By Ashish Dangwai, 5 December 2022
Published by The EurAsian Times, 5 December 2022
Japan and the United States will conduct extensive joint missile technology research to intercept hypersonic glide missiles deployed by China and Russia, reported Asia Nikkei on December 4.
Russia has already deployed Hypersonic glide vehicles (HGVs), while China is said to have started using the DF-17, a ballistic missile capable of delivering an HGV warhead.
According to the report, Japan’s Defense Ministry will begin developing an anti-missile interceptor that can function at altitudes beyond current anti-missile defenses in 2023.
Tokyo requires Washington’s aid in developing technology that will enable rockets to alter flight trajectories, allowing them to zero in on maneuvering hypersonic targets during their ultra-high-speed approach.
If the cooperation is successful, it is anticipated that the interceptor missiles will be installed on Japan’s two Aegis air and missile defense system-equipped destroyers, which are scheduled to be put into service in 2027 and 2028, respectively.
Earlier this year, it was first reported that Japan plans to increase collaboration with the US on research into counter-hypersonic weapons.
Secretary of State, Antony Blinken, confirmed in January that an agreement had been drawn up on R&D in emerging technologies, such as AI, directed energy weapons, quantum computing, space weaponry, and countering hypersonic missiles.
Japan’s ballistic missile defense system is divided into two sections. The first line of defense is the SM-3 interceptor missile fired from Aegis ships at sea. It aims to take down ballistic missiles beyond the atmosphere.
If the SM-3s are unsuccessful, Patriot PAC-3 surface-to-air missiles on the ground will try to bring the target down as it reenters the atmosphere at an altitude of 20 kilometers or less. The latest PAC-3 version is believed to be able to attack HGVs shortly before they strike a target, but because it is ground-based, its range of protection is limited.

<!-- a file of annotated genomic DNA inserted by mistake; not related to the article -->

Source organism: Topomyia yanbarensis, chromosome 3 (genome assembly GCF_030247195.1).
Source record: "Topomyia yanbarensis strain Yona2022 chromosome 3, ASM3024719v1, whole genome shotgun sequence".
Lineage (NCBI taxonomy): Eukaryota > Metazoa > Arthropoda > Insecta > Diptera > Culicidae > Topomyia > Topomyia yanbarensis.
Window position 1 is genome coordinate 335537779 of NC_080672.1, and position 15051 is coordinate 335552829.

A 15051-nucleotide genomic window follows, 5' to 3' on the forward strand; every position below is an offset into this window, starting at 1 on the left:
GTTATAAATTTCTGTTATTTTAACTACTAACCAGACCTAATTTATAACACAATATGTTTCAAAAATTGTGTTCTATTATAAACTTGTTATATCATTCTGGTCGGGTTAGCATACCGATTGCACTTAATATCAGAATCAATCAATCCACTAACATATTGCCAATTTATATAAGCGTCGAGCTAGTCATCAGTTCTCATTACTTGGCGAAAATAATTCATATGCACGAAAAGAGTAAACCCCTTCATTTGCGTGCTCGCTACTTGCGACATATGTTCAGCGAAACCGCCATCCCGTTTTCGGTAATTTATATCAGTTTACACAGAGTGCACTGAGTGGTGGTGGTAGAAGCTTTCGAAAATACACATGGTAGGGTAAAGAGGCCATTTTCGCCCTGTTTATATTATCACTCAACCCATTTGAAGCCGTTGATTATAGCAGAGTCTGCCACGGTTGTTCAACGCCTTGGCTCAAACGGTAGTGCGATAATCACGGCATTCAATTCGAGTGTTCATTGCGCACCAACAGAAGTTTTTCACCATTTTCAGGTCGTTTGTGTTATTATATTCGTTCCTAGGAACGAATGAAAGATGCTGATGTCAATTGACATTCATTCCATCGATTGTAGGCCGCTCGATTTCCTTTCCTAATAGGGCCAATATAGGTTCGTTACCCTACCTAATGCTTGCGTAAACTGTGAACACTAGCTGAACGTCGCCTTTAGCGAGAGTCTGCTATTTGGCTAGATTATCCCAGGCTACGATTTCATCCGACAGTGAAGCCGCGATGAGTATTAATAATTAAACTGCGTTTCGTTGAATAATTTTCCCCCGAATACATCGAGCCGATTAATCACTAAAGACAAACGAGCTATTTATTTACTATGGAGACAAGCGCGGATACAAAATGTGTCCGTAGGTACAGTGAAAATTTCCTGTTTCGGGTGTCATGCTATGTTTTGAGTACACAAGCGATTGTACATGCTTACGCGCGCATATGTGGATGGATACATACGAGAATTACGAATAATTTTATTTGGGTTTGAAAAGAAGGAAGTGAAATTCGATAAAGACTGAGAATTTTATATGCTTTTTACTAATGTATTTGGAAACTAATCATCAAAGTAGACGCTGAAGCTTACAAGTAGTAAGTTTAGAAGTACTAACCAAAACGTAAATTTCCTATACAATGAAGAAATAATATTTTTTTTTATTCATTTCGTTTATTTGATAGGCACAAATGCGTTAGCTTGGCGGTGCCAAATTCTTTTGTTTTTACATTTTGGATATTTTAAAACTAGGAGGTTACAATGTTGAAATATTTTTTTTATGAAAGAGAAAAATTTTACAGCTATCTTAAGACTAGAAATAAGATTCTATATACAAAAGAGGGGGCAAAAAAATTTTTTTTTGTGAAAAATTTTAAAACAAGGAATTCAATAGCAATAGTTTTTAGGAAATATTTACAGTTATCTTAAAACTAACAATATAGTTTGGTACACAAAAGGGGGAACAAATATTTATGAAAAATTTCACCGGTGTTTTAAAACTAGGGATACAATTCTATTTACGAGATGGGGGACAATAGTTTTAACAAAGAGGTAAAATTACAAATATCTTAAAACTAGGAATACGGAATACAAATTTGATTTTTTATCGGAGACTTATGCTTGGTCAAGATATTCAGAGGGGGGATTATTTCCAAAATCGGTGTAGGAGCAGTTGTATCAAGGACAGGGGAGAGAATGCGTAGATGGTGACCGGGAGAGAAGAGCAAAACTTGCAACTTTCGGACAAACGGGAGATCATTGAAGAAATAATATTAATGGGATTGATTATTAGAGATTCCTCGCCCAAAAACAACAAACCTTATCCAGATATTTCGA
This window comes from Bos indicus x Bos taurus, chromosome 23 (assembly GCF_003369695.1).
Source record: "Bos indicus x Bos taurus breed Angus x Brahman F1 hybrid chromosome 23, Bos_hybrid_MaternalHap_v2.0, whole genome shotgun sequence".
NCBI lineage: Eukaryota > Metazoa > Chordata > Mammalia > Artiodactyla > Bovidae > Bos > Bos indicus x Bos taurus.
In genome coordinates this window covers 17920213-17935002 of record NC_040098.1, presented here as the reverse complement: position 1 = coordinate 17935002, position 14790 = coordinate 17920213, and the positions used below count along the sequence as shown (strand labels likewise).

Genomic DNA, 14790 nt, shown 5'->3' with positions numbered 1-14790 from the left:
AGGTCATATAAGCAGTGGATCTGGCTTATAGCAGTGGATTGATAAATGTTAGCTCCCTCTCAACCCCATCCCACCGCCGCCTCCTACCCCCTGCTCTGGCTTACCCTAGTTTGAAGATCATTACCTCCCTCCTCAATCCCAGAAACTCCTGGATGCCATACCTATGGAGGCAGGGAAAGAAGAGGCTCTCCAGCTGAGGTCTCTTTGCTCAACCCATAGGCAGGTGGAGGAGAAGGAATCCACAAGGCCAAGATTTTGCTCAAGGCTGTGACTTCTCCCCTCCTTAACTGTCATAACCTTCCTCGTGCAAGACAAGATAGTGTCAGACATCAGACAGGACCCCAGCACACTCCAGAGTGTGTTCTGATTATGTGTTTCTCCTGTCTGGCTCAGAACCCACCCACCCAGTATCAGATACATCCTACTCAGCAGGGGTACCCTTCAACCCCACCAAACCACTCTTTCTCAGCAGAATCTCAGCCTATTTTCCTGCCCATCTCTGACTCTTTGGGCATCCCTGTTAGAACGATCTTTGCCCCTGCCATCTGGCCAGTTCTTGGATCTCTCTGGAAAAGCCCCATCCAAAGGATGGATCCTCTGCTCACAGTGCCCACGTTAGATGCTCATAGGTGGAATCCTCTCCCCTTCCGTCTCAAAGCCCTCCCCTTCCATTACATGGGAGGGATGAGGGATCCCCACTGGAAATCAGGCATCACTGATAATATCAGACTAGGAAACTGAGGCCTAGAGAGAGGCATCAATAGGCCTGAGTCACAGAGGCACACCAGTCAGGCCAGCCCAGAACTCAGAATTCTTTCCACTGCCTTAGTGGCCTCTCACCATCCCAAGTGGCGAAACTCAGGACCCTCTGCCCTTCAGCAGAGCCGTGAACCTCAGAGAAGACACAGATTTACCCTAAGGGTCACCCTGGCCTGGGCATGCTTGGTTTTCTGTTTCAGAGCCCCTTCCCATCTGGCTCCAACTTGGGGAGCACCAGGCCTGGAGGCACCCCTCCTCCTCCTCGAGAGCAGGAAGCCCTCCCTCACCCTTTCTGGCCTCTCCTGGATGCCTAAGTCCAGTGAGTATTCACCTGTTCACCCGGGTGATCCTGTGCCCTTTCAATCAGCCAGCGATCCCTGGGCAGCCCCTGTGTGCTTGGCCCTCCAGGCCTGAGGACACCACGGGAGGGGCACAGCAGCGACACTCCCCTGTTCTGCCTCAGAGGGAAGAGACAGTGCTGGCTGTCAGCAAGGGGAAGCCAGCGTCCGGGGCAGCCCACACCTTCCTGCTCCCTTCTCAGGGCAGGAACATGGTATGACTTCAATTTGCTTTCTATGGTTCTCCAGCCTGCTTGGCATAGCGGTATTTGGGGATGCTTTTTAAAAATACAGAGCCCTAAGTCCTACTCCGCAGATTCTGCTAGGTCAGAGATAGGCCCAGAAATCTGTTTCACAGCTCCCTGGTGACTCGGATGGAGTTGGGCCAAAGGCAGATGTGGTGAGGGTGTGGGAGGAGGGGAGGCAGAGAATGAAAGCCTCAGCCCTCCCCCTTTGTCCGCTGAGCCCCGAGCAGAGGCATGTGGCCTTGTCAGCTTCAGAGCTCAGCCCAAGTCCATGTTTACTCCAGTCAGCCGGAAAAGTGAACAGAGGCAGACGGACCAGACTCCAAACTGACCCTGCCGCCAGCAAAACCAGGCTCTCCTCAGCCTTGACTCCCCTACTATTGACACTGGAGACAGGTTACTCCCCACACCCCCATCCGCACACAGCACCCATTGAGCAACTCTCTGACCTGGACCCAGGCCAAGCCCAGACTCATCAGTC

The news regarding Japanese-US cooperation follows reports from last month that Tokyo intends to modify its current Type-03 intermediate-range guided missile air defense systems to intercept hypersonic missiles.
The missile systems, which were developed in the 1990s and entered service in 2003, have an effective range of 50 kilometers, a speed of Mach 2.5, and a high-explosive warhead that is activated through a proximity fuse.
Washington And Tokyo Will Not Be Able To Counter The Russian Avangard?
Despite the joint efforts of the US and Japan, a Russian military analyst predicted that neither Washington nor Tokyo would be able to create a missile that could take down the Russian Avangard hypersonic missile.
According to Russian military analyst Alexei Leonkov, who spoke to RIA Novosti, it would be challenging to intercept Avangard because there is no way to foresee Avangard’s flight path or manufacture a missile with a speed several dozen times faster than sound.
Leonkov stated that “the Japanese media talk about the creation of technology for intercepting hypersonic gliding units, but the nuance is that the Avangard is a maneuvering block, that is, it is impossible to predict at what point in the airspace it will be in the next second. Now, this is an unsolvable task.”
The expert pointed out that to test such anti-missile systems, the US and Japan would need to build an adequate target, namely a maneuverable hypersonic combat unit (similar to the Avangard).
But even the highly advanced military-industrial complex of these nations cannot construct something of that nature, he said.
He explained that there is a more straightforward solution to this issue: shoot “catch-up” so that the missile mimics the target’s movements and takes it down. But in this case, the anti-missile missile’s speed must be 1.5 times faster than the target to catch up with it and intercept it.
“Our Avangard develops a speed of 27 Mach numbers; the US-Japanese rocket should fly faster than the speed of sound by 40 times – this is simply unrealistic,” he noted.
The expert stated that American hypersonic missile samples could reach a top speed of 5-6 Mach.
On the other hand, according to its designers, the Avangard hypersonic combat unit may travel at a speed of 27 Mach, or approximately 33 thousand kilometers per hour, depending on the circumstances.
The first regiment, equipped with a strategic missile system with a hypersonic gliding cruise unit “Avangard,” joined the Yasnensky missile division in 2019.
See: Original Article